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October 1, 2008

Links to Read on C.G. Jung

Please read the material below, as well as the entries for Joseph Campbell and Marian Woodman, for our next class (Oct 8). There are some questions for discussion included in each section.

Following are a few selected links that have summary information about the life and work of C.G. Jung. There's a ton more out there - but much of it is oriented to people who are already pretty familiar with his work, so these are a pretty good start. In reading this, try to come up with a working definition for yourself of "the archetype" as used by Jung. Also try to figure out what he felt the goal of psychological development was and how, in the modern age, people are supposed to go about the work of becoming more fully themselves. How do people get it wrong?

http://en.wikipedia.org/wiki/C.G._Jung

An overview of his life and work, with many links, on Wikipedia.
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http://www.kirjasto.sci.fi/cjung.htm

A one-page biography.
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http://www.ship.edu/~cgboeree/jung.html

A several page biography and summary of key terms and ideas in Jung's work. Includes the development of his personality theory by Meyers and Briggs and a summary of their typology.
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http://www.studiocleo.com/librarie/jung/jungpage.html

Use this for the brief biography, the introduction to Jung - which has some especially good and succinct definitions - and the essay by Jung about psychology and art (which he sees as parallel to religion). Don't use the other links, as they take you out of the Jung material.
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http://www.netreach.net/~nhojem/jung.htm

A brief Jung quote on the mandala - also, a link to a long and interesting collection of Jung's quotes on dreams which is worth browsing. The other links are sometimes broken or take you to commercial places.
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Background on Joseph Campbell and Mythology

Here are a few useful web sites for anyone interested in knowing more about Joseph Campbell's work and ideas on mythology.

In reviewing these and reflecting on the "The Hero's Journey" video, think about how mythology contributes to people's religious journey. What is the relationship between myth and ritual? When are myths "alive" and when do they become culturally stagnant? How does myth work for a civilization? For an individual? (This connects to the Jungian theories of archetypes discussed in other Web reading for this week.)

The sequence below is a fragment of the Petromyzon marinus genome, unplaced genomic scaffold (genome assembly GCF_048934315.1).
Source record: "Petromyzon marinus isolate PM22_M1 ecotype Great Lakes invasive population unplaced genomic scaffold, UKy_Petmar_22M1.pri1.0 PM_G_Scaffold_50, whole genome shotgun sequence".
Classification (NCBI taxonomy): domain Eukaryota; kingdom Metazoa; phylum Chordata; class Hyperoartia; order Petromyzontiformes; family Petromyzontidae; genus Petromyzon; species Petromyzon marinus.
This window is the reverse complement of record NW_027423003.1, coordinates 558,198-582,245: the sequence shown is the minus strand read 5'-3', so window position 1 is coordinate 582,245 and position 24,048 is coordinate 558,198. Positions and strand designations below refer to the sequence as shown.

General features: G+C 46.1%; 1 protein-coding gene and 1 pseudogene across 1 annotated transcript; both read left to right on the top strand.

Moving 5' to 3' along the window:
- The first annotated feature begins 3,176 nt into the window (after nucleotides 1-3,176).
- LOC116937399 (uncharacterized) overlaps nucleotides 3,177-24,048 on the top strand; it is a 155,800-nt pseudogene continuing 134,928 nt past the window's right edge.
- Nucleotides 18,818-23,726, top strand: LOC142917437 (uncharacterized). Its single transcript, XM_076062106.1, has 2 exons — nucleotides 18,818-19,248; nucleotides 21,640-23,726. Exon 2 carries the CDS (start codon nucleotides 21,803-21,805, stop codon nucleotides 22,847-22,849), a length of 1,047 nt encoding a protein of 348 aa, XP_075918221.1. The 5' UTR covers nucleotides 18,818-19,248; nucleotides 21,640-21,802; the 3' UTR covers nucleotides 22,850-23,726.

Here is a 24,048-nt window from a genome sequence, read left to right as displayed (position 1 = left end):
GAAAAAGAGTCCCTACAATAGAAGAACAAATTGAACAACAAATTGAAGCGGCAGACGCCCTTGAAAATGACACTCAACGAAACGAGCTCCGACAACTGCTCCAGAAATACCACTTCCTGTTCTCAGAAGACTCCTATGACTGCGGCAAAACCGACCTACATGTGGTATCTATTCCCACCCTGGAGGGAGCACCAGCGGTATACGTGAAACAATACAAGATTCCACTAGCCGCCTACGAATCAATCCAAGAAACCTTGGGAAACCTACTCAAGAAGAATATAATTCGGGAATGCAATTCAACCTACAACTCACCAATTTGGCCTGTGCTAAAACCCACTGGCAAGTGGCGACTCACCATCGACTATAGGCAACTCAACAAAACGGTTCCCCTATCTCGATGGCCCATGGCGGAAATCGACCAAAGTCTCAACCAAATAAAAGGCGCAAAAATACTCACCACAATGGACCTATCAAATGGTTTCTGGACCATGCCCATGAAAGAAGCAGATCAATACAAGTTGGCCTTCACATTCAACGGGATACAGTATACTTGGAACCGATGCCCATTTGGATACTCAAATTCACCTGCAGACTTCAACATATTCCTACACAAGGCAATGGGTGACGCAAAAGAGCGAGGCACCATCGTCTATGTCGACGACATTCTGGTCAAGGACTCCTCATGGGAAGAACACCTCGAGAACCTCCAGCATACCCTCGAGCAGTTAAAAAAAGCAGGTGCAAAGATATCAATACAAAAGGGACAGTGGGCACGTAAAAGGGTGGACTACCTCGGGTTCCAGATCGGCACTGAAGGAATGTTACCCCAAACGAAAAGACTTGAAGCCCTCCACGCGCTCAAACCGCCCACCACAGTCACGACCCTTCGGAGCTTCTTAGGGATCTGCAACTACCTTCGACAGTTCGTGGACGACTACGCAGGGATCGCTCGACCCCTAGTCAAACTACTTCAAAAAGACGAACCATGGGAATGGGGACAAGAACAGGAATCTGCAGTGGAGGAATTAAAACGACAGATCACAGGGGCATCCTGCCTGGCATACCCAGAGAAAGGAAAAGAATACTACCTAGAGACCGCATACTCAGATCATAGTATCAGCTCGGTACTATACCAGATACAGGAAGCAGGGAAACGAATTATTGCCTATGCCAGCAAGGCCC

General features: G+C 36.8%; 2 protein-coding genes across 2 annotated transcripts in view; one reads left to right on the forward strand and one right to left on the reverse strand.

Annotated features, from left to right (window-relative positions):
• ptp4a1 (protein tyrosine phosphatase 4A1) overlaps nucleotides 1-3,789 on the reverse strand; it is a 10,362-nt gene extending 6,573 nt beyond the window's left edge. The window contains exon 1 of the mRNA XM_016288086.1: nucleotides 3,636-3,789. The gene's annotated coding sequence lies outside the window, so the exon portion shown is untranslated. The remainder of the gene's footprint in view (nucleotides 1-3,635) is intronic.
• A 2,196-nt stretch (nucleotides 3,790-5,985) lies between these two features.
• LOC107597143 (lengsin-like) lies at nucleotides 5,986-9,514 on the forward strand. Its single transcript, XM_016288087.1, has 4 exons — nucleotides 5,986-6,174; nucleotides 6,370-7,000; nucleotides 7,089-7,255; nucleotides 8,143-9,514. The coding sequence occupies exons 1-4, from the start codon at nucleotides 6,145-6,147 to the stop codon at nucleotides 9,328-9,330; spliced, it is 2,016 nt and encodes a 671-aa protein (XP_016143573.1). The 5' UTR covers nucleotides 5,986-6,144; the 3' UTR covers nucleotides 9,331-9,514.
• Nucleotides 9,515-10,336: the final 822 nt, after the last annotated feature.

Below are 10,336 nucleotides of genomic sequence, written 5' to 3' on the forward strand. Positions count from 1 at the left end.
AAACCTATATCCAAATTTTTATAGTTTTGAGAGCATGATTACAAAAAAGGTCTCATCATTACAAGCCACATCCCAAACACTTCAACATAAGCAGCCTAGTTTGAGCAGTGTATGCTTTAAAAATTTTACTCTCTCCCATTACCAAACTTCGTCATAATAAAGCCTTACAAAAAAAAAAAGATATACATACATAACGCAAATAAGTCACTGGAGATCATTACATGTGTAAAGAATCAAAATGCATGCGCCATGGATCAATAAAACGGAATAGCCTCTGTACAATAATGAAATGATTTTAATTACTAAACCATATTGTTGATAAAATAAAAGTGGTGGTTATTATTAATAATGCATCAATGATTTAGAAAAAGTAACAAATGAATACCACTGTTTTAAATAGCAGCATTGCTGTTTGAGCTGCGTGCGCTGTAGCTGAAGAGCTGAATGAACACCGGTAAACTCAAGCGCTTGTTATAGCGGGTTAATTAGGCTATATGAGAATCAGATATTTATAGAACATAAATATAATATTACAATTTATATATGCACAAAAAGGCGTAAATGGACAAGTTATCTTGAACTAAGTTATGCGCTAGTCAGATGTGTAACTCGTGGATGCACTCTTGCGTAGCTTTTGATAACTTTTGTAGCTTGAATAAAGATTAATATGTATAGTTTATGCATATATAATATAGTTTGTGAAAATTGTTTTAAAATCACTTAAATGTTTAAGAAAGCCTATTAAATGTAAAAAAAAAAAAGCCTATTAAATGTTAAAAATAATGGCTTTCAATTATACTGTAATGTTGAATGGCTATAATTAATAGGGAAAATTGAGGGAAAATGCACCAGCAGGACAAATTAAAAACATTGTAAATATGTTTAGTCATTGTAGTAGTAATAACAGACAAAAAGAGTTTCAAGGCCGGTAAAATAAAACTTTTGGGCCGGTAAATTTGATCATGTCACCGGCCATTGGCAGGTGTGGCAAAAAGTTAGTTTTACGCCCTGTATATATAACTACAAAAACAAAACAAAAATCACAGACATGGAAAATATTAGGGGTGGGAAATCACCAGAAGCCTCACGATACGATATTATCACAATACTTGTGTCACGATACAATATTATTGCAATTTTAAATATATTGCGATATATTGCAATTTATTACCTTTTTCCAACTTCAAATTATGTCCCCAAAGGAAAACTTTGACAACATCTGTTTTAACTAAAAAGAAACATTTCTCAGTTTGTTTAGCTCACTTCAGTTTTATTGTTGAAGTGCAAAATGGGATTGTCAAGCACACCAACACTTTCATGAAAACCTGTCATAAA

An interview with Joseph Campbell, “Mythic Reflections," published in 1985

http://www.context.org/ICLIB/IC12/Campbell.htm

Wikipedia article biography

http://en.wikipedia.org/wiki/Joseph_Campbell

An overview of Campbell’s life and work

http://www.mythosandlogos.com/Campbell.html

Great online journal with short articles

http://www.folkstory.com/campbell/

Description of Joseph Campbell collection at Pacifica

http://www.online.pacifica.edu/cgl/Campbell

Marion Woodman links (contemporary Jungian)

Marion Woodman is one of the most intriguing of contemporary Jungian psychologists, and one particularly interesting for individuals interested in spirituality and in gender. Read these articles and interviews to get a better idea of her work. For Woodman, what is the relationship between the spiritual side of life and the physical side of life? How does gender figure in to spiritual or psychological growth? Are there distinctive challenges that women or that men face in their spiritual/psychological journey?

The official Woodman site, with a number of links to on-line articles and more:

http://www.mwoodman.org/

An interview with Marion Woodman with Bert Hoff on men, women, femininity, and masculinity.

http://www.menweb.org/woodiv.htm

Another interview with Woodman in What Is Enlightenment Magazine, an online journal:

http://www.wie.org/j16/woodman.asp

Woodman’s speech a couple of years ago at an annual Women and Power conference:

http://www.feminist.com/resources/artspeech/genwom/conscious.html